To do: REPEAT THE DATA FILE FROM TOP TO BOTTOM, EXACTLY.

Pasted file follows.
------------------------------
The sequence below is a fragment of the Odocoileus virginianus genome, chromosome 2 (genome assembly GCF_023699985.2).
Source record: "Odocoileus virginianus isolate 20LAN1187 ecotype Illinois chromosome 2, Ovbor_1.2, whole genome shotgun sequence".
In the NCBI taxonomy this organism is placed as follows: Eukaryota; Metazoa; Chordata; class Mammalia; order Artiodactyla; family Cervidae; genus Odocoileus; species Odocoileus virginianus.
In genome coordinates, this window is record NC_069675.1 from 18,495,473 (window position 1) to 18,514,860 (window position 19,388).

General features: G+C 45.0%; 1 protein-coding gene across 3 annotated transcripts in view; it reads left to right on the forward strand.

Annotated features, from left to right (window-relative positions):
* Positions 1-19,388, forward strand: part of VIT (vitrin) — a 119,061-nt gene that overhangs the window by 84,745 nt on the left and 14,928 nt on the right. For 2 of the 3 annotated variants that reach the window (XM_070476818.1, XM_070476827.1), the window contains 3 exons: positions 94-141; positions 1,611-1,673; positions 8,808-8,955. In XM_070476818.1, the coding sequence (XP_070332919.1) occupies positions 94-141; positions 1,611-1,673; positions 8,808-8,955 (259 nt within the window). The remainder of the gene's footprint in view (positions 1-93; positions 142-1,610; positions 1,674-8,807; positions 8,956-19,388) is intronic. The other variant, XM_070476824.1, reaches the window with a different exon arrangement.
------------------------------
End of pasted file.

The sequence below is a fragment of the Odocoileus virginianus genome, chromosome 2 (genome assembly GCF_023699985.2).
Source record: "Odocoileus virginianus isolate 20LAN1187 ecotype Illinois chromosome 2, Ovbor_1.2, whole genome shotgun sequence".
In the NCBI taxonomy this organism is placed as follows: Eukaryota; Metazoa; Chordata; class Mammalia; order Artiodactyla; family Cervidae; genus Odocoileus; species Odocoileus virginianus.
In genome coordinates, this window is record NC_069675.1 from 18,495,473 (window position 1) to 18,514,860 (window position 19,388).

General features: G+C 45.0%; 1 protein-coding gene across 3 annotated transcripts in view; it reads left to right on the forward strand.

Annotated features, from left to right (window-relative positions):
* Positions 1-19,388, forward strand: part of VIT (vitrin) — a 119,061-nt gene that overhangs the window by 84,745 nt on the left and 14,928 nt on the right. For 2 of the 3 annotated variants that reach the window (XM_070476818.1, XM_070476827.1), the window contains 3 exons: positions 94-141; positions 1,611-1,673; positions 8,808-8,955. In XM_070476818.1, the coding sequence (XP_070332919.1) occupies positions 94-141; positions 1,611-1,673; positions 8,808-8,955 (259 nt within the window). The remainder of the gene's footprint in view (positions 1-93; positions 142-1,610; positions 1,674-8,807; positions 8,956-19,388) is intronic. The other variant, XM_070476824.1, reaches the window with a different exon arrangement.